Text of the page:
After failing to resolve key trade issues despite months of negotiations, a ‘no-deal’ Brexit seems inevitable – and economists say it will ultimately leave Australia “worse off”.
To secure a deal, the United Kingdom must sort out stubborn trade issues with the European Union by December 31.
But despite claiming they would “go the extra mile” to reach an agreement, UK Prime Minister Boris Johnson and European Commission President Ursula von der Leyen have conceded a ‘no-deal’ Brexit was the most likely outcome.
“Now is the time for the public and for businesses to get ready for January the 1st, because believe me there’s going to be change either way,” Mr Johnson said.
“There will be change whether it’s a Canada-style deal or an Australia-style deal, but we certainly now need to make proper preparations for that Australia solution.”
What does an ‘Australia-style’ deal mean?
An ‘Australia-style’ trade deal essentially means a no-deal Brexit.
This would result in the introduction of strict border checks and taxes on goods travelling between the UK and the EU, bumping up prices for British and European shoppers.
It could also trigger huge delays in stock, as trucks bringing in products would need to undergo extra border checks.
An ‘Australia-style’ deal is an unfavourable outcome, according to University of New South Wales economics professor Tim Harcourt.
“It’s interesting, because Boris Johnson is talking about getting Australian conditions for Britain, and we’ve been having them with Europe for a long time and we don’t like them,” he said.
“With the cost of the European agricultural subsidies, you could send all the cows from France around the world business class twice.”
For two years, Australia has been trying to negotiate a more favourable free trade agreement with the EU to no avail.
At the moment, we deal with the EU mainly under standard World Trade Organization (WTO) rules, meaning a range of tariffs, quota restrictions and customs checks are slapped on many traded goods.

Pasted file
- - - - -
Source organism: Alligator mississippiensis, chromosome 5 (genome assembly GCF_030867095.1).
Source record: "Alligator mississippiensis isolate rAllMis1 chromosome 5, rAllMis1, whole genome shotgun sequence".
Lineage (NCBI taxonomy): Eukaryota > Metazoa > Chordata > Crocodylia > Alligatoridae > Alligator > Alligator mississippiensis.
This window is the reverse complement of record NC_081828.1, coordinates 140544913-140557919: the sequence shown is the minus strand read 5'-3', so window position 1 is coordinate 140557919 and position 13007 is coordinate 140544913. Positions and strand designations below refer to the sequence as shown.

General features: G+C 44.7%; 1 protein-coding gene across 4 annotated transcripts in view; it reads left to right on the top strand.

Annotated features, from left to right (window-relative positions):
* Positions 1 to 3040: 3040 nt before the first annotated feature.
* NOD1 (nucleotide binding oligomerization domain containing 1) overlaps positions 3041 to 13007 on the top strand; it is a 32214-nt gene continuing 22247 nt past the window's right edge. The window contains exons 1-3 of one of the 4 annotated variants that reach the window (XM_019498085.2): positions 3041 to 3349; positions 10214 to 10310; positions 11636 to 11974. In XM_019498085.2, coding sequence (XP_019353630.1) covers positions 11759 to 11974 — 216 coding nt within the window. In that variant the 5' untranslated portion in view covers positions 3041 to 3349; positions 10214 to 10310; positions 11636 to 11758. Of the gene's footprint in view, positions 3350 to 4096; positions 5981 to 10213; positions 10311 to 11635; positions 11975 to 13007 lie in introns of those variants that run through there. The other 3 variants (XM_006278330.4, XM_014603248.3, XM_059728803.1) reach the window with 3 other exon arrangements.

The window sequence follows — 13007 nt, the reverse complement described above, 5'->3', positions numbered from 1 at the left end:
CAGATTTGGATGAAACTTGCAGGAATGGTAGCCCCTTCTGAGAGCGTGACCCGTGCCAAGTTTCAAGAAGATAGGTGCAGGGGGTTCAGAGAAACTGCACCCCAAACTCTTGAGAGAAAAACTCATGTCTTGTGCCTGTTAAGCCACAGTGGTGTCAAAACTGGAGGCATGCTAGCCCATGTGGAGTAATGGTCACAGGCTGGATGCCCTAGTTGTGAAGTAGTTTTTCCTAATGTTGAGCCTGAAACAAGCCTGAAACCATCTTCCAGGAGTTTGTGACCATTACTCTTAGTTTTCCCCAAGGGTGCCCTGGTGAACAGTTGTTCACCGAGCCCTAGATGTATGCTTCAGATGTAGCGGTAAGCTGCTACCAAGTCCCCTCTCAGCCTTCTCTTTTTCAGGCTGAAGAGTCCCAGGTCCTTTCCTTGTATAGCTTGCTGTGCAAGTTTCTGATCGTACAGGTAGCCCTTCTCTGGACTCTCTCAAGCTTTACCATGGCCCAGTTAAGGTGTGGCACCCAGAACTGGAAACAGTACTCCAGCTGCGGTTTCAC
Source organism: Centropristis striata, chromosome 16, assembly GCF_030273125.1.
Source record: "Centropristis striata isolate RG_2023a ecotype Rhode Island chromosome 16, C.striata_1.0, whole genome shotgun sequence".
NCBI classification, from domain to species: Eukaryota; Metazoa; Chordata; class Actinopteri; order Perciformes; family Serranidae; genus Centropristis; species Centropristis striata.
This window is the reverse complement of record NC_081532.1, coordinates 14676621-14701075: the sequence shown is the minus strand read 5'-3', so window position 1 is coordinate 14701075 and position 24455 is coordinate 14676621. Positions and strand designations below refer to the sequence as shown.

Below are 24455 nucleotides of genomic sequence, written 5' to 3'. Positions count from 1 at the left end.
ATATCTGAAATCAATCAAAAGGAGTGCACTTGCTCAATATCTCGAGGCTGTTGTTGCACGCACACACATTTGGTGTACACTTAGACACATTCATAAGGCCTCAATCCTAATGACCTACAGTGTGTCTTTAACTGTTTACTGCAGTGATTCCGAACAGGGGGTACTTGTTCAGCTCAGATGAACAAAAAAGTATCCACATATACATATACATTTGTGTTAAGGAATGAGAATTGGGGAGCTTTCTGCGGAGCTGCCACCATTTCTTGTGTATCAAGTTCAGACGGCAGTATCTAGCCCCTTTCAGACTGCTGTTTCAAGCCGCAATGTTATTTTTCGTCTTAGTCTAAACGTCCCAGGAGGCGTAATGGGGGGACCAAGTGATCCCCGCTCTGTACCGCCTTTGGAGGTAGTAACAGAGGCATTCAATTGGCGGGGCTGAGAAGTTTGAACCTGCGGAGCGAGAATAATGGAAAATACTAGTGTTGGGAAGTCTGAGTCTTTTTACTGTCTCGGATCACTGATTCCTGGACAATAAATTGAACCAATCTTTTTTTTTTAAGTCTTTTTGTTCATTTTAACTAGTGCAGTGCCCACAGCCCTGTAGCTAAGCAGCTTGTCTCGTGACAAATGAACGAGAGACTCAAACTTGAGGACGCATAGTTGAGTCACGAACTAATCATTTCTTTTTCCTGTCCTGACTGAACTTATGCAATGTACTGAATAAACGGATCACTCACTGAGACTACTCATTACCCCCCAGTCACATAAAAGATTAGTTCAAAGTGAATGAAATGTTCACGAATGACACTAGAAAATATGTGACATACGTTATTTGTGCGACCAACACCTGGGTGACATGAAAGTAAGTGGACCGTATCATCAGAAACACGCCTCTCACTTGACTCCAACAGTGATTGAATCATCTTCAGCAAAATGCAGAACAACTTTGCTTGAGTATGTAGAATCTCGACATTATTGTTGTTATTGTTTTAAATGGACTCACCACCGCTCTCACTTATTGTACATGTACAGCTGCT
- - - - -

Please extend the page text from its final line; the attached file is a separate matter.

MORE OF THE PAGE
Although there are some special agreements in place, like concessions on wine imports, the deal is certainly nothing to sing about.
Last week, former prime minister Malcolm Turnbull told BBC’s Question Time our current trade arrangements with the EU create “very large barriers to Australian trade with Europe”.
“Be careful what you wish for,” he said.
“Australia’s relationship with the EU is not one, from a trade point of view, that Britain would want.”
How will a no-deal Brexit affect Australia?
Compared to China’s crushing tariffs and the economic fallout from the coronavirus pandemic, a no-deal Brexit is “low on our list of negative influences,” said Dr Harcourt.
It will, however, limit some opportunities for Australians doing business in the UK, because access to Europe will no longer be so easy.
“I think for the most part, small businesses will continue to use the UK as a market in its own right,” Dr Harcourt told TND.
“But they won’t be using it as a springboard into the Channel, because there won’t be that advantage anymore.”
To affirm Australia’s close relationship with the UK ahead of Brexit, the two countries have struck several new agreements.
In 2018, they signed an agreement for the peaceful use of nuclear energy, and in January 2019 a Wine Agreement and a Mutual Recognition Agreement, said Professor Philomena Murray, an EU-Australia relations expert from the University of Melbourne.
The two countries have also signed a Memorandum of Understanding for continued air services, while the UK Financial Conduct Authority and Australian Securities and Investments Commission have signed two further memoranda.
But despite moves to strengthen our bilateral relationship – including talks of the potential mutual benefits of a post-Brexit deal – the reality is the UK hasn’t been our top two-way trading partner since the late 1960s.
China now claims that title, while the UK places seventh in the Department of Foreign Affairs and Trade (DFAT)’s 2018-19 rankings.
As a bloc, the EU is Australia’s third largest trading partner, according to DFAT, and its close ties to the UK means a no-deal Brexit will sting.
Overall, we’ll be worse off because it’s going to have an impact on our major trading partners – mainly Europe,” said Angela Jackson, a lead economist at Equity Economics.
“I think really it’s the last thing Europe, which has been ravaged by COVID-19, needs.”
Although Australia could benefit from some trade opportunities with the UK, ultimately exporters are going to benefit more from a strong international economy, Ms Jackson said.
“A no-deal Brexit will further weaken Europe and that’s not good for Australia,” she said.
“You could argue in the long-term, we’ll sell them more agricultural goods and wine, but I think ultimately, what’s in Australia’s best interest is strong economic international growth.”